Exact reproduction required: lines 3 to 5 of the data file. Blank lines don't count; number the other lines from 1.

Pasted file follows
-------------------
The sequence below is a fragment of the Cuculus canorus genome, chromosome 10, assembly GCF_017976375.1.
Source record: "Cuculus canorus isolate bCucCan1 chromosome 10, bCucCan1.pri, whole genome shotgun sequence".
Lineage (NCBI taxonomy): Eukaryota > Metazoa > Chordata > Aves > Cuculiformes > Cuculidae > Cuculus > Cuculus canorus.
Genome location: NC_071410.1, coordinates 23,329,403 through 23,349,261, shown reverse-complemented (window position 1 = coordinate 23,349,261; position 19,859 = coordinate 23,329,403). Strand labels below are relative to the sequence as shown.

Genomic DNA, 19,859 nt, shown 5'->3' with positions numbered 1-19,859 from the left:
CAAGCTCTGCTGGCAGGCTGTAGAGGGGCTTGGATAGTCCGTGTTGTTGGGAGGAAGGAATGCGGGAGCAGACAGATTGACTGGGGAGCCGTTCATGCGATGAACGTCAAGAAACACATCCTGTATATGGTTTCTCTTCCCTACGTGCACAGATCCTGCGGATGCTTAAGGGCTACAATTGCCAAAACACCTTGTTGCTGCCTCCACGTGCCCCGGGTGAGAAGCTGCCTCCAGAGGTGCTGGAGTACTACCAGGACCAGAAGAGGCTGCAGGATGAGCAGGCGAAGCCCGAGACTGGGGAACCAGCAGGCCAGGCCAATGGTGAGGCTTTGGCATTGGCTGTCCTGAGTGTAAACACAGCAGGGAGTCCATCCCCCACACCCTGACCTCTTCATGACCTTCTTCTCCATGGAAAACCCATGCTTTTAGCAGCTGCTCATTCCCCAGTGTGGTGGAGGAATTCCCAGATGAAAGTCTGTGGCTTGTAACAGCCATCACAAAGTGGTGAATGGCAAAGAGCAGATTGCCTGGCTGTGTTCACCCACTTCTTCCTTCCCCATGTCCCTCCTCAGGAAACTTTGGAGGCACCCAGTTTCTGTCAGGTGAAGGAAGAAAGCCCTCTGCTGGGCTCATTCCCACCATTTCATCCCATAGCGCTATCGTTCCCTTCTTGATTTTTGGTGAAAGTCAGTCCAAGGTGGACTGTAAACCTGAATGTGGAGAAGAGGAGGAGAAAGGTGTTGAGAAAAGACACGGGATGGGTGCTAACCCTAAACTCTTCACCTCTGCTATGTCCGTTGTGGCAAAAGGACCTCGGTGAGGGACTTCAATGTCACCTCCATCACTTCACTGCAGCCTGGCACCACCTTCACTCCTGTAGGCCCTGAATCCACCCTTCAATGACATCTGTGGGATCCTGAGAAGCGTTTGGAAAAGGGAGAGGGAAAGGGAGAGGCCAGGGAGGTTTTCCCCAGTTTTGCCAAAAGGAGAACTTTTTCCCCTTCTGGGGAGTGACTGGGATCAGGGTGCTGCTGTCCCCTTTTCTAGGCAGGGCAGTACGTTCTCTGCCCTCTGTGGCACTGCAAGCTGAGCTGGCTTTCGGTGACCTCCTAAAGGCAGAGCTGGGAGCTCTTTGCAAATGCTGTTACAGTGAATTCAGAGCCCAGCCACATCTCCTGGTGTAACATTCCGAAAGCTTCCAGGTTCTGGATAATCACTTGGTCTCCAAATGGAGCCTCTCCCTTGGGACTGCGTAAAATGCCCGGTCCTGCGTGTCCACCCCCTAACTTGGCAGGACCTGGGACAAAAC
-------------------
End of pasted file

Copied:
Lineage (NCBI taxonomy): Eukaryota > Metazoa > Chordata > Aves > Cuculiformes > Cuculidae > Cuculus > Cuculus canorus.
Genome location: NC_071410.1, coordinates 23,329,403 through 23,349,261, shown reverse-complemented (window position 1 = coordinate 23,349,261; position 19,859 = coordinate 23,329,403). Strand labels below are relative to the sequence as shown.

Genomic DNA, 19,859 nt, shown 5'->3' with positions numbered 1-19,859 from the left: